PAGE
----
Thursday, June 29, 2006


The US economy is facing a wonderful problem; how high do interest rates need to go to prevent huge wage increases? The American worker is in the "cat bird" seat because of another wonderful problem; very high profit growth by American companies.

If there were two businesses, one with very high sales growth and the other with very high sales and very high profits, which would you rather own? Politicians have to find a straw man to beat up. One easy target is the Chinese. Therefore the argument is made ad infanitum that the Chinese are stealing from Americans. If it is not the Chinese it is the Mexican immigrants. Politicians constantly ask, how long can we continue to have a negative trade balance with the Chinese? They then attack the Chinese for manipulating their currency to make their goods too cheap. I say, "Thank you very much"!

Yesterday, Marilyn purchased a shirt for me to try out. It is a very nice shirt and she paid less than $7.00. Thirty years ago, a shirt like this would have cost $30 or more. China is the equivalent of that first business; the country has very high sales growth on very thin profit margins. The US is the equivalent of the second business, very high sales and very high profit margins. The reason the average American is wealthier today than ever before is because he benefits directly and indirectly from those high sales and high margins.

It is true that China and other developing countries tend to steal a lot of stuff. They do this primarily by ignoring intellectual property rights. For example, until recently, Chinese companies were making tons of "Viagra". It looked like Viagra, had the Viagra name on it and worked like Viagra. The work of administration "trade" negotiators has been and will continue to be reaching agreement for the Chinese government to enforce copyright laws. Those folks who visit China are always amazed that bootleg copies of American movies are on sale at very low prices by the time the shows hit American movie theaters.

Back to the big picture: American companies are making big profits off of international trade. So much profit that we can afford to run trade deficits for centuries as we have for the past century. It is ludicrous for folks to get all uptight about the current account deficit now when it has been negative for all but two or three years in my life. Indeed, when it moves to positive (in the early 70's and late 90's) a very tough world wide recession is not far behind.

The practical information for most folks to take away is that the FOMC is raising short term interest rates in an attempt to slow the HOT labor markets. Just this week, in the Piedmont Triad there have been announcements of new plants that will hire high skilled people at higher than average wages. Yesterday, it was announced that Honda will build a new plant in Indiana. To recruit good employees, companies have been raiding other companies. In the past few days, Google, MSFT and Yahoo have all run full page ads seeking top tech. talent.

The wage battles are spreading from industry to industry. Politicans do not like to talk about interest rate hikes in terms of fighting to keep wages from going too high. Instead, you hear about fighting inflation. Well, inflation is about as low right now as it has been in my 56 years. Inflation is quickly becoming old news. The price of oil hit $70.50 about a year ago and it is $72 this morning, soon it will be $55. Even if you do not believe that the price will soon be $55, the move from $70.50 to $72 in one year is a 2% increase. Also, inflation is a lagging indicator, which means the problem is last years problem.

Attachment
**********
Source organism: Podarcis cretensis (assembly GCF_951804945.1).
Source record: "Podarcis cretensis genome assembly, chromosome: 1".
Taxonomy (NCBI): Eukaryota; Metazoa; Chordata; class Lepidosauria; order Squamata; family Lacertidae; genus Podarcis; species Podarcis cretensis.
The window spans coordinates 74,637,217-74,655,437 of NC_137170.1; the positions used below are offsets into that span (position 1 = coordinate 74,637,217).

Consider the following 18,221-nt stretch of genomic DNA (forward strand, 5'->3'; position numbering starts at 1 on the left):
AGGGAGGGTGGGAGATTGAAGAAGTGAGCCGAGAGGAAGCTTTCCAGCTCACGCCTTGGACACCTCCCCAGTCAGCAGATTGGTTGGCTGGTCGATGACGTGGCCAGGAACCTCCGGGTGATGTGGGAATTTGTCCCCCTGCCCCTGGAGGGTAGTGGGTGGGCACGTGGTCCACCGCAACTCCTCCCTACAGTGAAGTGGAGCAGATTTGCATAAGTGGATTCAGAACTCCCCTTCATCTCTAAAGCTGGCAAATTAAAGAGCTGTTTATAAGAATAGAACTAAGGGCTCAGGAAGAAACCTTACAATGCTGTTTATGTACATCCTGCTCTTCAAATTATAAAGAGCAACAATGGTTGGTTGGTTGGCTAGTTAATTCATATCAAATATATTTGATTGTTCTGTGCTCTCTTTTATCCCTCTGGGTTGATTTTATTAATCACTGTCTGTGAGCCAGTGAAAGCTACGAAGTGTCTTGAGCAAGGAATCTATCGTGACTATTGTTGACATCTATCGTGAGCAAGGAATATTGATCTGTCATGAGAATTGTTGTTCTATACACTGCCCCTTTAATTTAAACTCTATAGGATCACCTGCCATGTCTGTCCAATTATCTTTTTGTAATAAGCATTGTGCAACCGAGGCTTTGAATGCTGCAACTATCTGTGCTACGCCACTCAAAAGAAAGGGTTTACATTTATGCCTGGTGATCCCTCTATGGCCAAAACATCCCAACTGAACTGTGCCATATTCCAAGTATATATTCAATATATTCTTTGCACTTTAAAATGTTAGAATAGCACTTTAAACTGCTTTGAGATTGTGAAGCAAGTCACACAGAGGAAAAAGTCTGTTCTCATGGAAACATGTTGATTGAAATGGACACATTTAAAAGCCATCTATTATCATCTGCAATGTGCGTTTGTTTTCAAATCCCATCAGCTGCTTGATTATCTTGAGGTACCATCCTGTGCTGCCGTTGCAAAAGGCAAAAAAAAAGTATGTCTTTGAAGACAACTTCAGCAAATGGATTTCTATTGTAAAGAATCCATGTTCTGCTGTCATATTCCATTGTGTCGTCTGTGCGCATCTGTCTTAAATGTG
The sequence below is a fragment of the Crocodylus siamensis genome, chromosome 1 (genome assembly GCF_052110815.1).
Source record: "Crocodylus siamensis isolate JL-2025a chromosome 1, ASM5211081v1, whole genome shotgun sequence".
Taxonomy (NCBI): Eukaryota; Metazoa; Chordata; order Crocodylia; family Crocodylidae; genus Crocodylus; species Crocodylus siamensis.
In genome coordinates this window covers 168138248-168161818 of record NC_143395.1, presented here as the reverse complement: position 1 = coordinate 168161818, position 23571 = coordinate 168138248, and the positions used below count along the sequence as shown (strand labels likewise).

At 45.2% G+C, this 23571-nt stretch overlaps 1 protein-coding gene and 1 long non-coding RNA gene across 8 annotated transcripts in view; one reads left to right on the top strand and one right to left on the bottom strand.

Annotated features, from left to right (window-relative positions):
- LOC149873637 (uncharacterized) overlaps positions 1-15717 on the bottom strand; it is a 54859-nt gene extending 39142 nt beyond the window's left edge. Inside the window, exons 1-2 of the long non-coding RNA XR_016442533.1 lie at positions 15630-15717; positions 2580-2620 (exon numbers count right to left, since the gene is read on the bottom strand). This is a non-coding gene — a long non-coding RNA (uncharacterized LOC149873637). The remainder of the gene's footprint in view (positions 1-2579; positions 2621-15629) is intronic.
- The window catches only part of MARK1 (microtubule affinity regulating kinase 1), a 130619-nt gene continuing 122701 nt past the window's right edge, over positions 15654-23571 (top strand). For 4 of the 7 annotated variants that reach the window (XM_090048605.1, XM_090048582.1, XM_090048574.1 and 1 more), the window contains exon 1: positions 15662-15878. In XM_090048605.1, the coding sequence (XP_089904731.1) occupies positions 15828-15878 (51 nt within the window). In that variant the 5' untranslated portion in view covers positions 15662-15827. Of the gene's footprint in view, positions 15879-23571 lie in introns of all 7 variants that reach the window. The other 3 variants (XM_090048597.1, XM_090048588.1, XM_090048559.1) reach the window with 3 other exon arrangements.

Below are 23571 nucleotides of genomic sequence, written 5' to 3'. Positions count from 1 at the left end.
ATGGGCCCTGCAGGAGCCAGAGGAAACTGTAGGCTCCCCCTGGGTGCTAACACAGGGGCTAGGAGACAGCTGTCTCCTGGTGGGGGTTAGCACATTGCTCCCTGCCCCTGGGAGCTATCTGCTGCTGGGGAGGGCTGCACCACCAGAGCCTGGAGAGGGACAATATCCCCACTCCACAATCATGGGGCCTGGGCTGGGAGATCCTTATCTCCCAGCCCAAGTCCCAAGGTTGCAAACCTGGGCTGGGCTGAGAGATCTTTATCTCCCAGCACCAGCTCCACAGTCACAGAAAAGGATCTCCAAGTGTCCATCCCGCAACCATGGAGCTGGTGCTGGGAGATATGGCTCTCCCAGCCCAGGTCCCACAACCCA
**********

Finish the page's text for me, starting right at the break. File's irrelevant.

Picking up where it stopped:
The problem the FOMC has is to slow wage increases to a moderate pace without "killing" certain industries that are interest rate sensitive. US mortgage applications dropped by 6.3% last month. The combination of high oil prices and high interest rates are causing consumers to cut back on other spending. The FOMC is not in this fight alone. The central bankers of the world have joined the fight. The huge gains in auto sales and oil usage in China last month were a result of announced increases in regulated prices this month. The Germans are doing double duty, they are raising taxes and interest rates at the same time.

Very soon, about six months time, the talk will be when will the FOMC cut rates and how far will rates need to decline to prevent deflation. About 65% of gold demand is for jewelry. Just a couple of months ago, billions of citizens in developing nations were enjoying "boom times". Knowing how fickle these economies can be, billions of citzens were buying gold chains to wear around their necks. What a diference a few months can make? The stock markets of developing nations have been ravaged. The demand for gold chains is on life support. Another quarter point in the states, another 2% hike in Turkey a few more quarter points in Europe and, yes, even a hike or two in Japan may kill the demand for gold chains for many months to come.

In the meantime, the capital spending boom projected for the next few years can move forward with force. Billions and billons for new refineries in numerous locations, billions and billions for interstate high ways all across China and billions and billions for new communications equipment all around the globe.

A world wide economic boom after only a modest slowdown in housing, what a wonderful problem to have? Investors who take advantage will make fortunes.